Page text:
they dweit in the cities of Hebron. el Sam. 19. 4.-- Or, sweet. Judg. 14. 18.-P1 Sam 18.1, 3. & 192 & 20. 17, bi Sam. 30. 31. Verse 11. Ch. 5, 1,3 1 Kings 2 11.-c 1 Sam. 30.5-2 1 Sam. 41, & 23.16. - Ver. 9.- Judg. 1. I. 1 Sam. 23. 2, 4, 9. & 30. 7, 8.

27. 2, 3. & 30. 1. I Chiron. 12 1.

Ne Isetentnr filiæ Philistæorun, But especially respecting the bou of Jonathan, “which

Ne exultent filiæ incircumcisorum. returned not back from the blood of the slain," as the song

Montes Gilbani, super vos itself expresses. And David could not but remember the

Nec ros, nec plusta, neque agri primitiarum;

Jbi enim abjmetus fuit clypeus fortium, bow of Jonathan, out of which "the arrow was shot be

Clypeus Saulis, arma inuncu oleo!

Sine sanguine militum, yond the lad," 1 Sam. xx. 36. It was the time when that

Sine alip: fortium, covenant was made, and that afiection expressed between

Arcus Jonatlianis non retrocesserat;

Gla liusque Salie non redierat incassun. them, " which was greater than the love of women." On these accounts the song was entitled Kasheth ; or,

Amabiles erant et jucundi in vilis suis,

Eto murte ma non separati. The song of the Bow; and David commanded the chief

Pre aquilis veloces ! musicians, Ethan, Heman, and Jeduthun, to teach the

Pre leonibus forten!

Filie Isreclis deflete Sandem; children of Judah how to sing it.

Qui cecino cuin deliciis voe vestirit, " It is written in the book of Jasher,cau BißXLOV TOV

Qui vesisus veetris ornarnenta imposant atirea !

Quumulo ceciderunt fories, in molio belli! Evdovs, Sept. "In the Book of the upright."

Jonathan, super excelea tua miles /

Verror in angustiis, tui causa, NOINT, NDD Siphra dioraitha, “ The book of the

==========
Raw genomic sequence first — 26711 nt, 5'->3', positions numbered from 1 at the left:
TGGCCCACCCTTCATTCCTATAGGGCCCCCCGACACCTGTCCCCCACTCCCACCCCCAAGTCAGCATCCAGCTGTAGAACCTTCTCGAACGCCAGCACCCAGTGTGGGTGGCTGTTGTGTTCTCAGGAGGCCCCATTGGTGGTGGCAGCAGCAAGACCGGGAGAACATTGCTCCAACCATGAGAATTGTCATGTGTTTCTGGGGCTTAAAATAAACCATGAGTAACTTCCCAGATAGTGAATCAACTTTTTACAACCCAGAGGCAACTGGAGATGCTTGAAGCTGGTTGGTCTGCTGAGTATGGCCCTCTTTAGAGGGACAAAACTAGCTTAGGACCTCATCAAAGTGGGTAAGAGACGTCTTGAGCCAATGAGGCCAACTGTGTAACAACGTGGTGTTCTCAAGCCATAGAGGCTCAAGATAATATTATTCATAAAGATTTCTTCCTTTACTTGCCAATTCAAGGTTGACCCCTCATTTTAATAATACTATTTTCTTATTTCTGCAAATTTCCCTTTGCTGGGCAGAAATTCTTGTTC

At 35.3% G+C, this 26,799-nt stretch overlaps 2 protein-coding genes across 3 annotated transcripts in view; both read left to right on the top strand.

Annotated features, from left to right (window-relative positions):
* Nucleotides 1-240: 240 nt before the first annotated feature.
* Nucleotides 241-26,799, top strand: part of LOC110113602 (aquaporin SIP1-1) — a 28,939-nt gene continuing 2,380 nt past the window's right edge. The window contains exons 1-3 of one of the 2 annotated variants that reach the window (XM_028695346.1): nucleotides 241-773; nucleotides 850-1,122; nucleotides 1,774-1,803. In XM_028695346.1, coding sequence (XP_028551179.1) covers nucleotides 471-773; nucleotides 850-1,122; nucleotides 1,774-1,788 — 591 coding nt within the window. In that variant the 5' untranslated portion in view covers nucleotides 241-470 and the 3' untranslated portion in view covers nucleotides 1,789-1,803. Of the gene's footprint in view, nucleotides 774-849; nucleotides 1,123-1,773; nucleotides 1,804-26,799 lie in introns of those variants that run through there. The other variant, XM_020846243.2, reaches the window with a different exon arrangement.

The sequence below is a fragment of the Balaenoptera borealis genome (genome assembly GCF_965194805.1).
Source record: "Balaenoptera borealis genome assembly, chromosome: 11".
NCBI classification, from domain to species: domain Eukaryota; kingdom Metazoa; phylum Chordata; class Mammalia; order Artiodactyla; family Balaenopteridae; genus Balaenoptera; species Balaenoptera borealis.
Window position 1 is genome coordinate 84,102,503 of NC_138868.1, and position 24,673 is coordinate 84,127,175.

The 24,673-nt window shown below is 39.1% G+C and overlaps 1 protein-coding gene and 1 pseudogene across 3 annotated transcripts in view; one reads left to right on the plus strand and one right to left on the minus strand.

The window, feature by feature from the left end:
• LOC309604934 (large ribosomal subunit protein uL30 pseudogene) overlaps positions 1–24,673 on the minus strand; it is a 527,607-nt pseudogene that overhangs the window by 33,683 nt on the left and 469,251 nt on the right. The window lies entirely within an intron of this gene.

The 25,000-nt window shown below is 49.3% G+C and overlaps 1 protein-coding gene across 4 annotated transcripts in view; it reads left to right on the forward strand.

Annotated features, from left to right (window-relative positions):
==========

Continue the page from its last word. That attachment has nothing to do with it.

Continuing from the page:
Frater mi, Jonathan! Law." Jonathan.

Mihi fuisli alioun jocundus The Arabic says, “Behold it is written in the Book of

Mibi tuus amor admodum mirabilis,

Mulicrum exuperans amorem! Ashee; this is the Book of Samuel;" the interpretation

Quono lo cecilerunt fortes, of which is, "book of songs, or canticles."

Et perierunt arma belli l-Dissertation i. pag. 122. This lamentation is justly almired as a picture of dis In ver. 21. I have inserted sa keley, for sa beli. Dr. tress, the most tender and the most striking; unequally Delancy rightly observes that the particle sa beli, is not divided by zrief into longer and shorter breaks, as nature used in any part of the Bible in the sense of quasi non, as could pour them forth from a mind interrupted by the al- though not ; in which sense it must be used here, if it be ternate recurrence of the most lively images of lore and retained as a genuine reading; the shield of Saul as greatness.

though it had not been anointed with oil. His reverence for Saul, and his love for Jonathan, have In a MS. written about the year 1200, numbered 30 in their strongest colourings; but their greatness and bravery Kennicott's Bible, sa keley is found; and also in the first come full upon him, and are expressed with peculiar cdilion of the whole Hebrew Bible printed Soncini 1488. energy.

Neither the Syriac nor Arabic versions, nor the Chaldec Being himself a warrior, it is in that character he sees paraphrase, acknowledge the negative particle sa beli, their greatest excellence; and, though his imagination which they would have done had it been in the copies hurries from one point of recollection to another, yet we from which they translated. It was easy to make the hear him at first, at last, every where, lamentingHow mistake, as there is such a similarity between a beth and are the mighty fallen!

> caph; the line, therefore, should be read thus—The It is almost impossible to read the noble original with shield of Saul, weapons anointed with oil. out finding every word swollen with a sigh, or broken In ver. 22. aur nashog, to oblain, attain, seems to have with a sob. A heart pregnant with distress, and striving been written for nog nasog, to recede, return. The former to utter expressions descriptive of its feelings, (which are destroys the sense; the latter, which our translation has repeatedly interrupted by an excess of grief,) is most sen- followed, and which is supported by the authority of 30 sibly painted throughout the whole. Even an English MSS. makes it not only intelligible but beautiful. reader may be convinced of this, from the following spe In verses 19, 22, and 25, Ssnand Dibba chalal and chal. cimen, in European characters:-

lim occur, which we translate the sLAIN, but which Dr. 19. Harbi Yishrael cl bamothecha chalal;

Kennicoti, I think, from good authority, renders soldier, Eirl naprel Giborim! 20. Altas gilu beyoth,

and soldiers; and thus the version is made more consistAl cusru berhut oth Ashkelon;